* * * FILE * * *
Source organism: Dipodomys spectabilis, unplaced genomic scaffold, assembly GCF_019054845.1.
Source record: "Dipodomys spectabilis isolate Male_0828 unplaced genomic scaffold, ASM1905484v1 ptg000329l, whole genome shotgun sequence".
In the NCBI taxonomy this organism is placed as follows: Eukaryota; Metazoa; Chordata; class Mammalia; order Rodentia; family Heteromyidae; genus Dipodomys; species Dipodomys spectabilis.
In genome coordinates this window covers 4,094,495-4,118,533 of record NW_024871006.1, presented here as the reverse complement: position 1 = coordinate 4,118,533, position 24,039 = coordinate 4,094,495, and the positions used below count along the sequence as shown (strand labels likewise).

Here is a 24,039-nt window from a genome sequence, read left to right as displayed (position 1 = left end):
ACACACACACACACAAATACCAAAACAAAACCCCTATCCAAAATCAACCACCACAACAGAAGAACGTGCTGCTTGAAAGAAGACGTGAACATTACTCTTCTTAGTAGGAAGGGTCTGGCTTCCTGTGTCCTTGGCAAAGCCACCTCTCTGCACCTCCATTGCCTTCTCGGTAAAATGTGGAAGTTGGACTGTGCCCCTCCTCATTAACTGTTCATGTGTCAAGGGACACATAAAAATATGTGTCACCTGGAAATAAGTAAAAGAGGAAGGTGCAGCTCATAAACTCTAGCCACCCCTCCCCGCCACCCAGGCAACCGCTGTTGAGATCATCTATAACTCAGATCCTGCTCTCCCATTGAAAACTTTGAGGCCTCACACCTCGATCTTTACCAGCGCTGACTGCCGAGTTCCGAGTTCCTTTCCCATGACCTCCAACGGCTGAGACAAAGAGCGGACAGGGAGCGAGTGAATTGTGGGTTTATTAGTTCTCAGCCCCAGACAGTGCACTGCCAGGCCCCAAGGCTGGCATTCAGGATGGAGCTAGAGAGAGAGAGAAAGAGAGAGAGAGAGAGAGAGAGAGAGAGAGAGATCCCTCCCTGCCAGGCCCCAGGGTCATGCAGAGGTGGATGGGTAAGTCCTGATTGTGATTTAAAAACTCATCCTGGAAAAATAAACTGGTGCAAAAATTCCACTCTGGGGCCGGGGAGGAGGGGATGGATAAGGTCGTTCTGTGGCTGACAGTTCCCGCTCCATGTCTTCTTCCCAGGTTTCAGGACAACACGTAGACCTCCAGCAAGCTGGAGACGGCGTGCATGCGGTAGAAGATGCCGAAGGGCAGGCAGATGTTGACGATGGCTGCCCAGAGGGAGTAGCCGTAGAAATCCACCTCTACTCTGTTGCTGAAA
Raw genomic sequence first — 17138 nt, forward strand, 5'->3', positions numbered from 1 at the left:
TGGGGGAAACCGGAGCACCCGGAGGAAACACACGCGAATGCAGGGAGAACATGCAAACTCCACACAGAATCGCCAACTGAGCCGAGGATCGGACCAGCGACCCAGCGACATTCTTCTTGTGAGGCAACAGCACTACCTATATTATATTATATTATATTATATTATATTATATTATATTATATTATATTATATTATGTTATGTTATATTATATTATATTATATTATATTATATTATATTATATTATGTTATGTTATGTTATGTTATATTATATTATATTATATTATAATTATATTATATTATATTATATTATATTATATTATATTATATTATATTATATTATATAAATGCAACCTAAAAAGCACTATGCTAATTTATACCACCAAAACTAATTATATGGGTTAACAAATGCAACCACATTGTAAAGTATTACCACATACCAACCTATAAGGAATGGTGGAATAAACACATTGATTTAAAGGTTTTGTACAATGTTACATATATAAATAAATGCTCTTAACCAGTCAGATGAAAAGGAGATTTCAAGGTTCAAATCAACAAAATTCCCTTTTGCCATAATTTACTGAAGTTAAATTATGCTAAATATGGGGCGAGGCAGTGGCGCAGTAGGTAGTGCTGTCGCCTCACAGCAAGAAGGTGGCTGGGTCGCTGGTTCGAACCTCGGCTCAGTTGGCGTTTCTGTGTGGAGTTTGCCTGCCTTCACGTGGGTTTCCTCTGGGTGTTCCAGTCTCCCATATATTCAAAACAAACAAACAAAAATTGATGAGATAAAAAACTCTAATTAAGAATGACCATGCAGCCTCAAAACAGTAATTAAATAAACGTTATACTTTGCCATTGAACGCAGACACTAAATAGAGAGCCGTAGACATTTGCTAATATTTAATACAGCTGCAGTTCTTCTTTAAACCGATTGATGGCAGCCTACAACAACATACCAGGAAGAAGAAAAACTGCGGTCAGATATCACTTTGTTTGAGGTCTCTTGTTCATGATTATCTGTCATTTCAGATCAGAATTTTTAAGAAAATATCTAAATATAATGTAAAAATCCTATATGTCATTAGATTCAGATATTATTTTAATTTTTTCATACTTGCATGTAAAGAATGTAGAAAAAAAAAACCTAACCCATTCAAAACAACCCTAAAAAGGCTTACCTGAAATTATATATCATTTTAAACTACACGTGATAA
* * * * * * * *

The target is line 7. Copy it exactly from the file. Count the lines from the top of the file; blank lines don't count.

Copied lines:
Raw genomic sequence first — 17138 nt, forward strand, 5'->3', positions numbered from 1 at the left: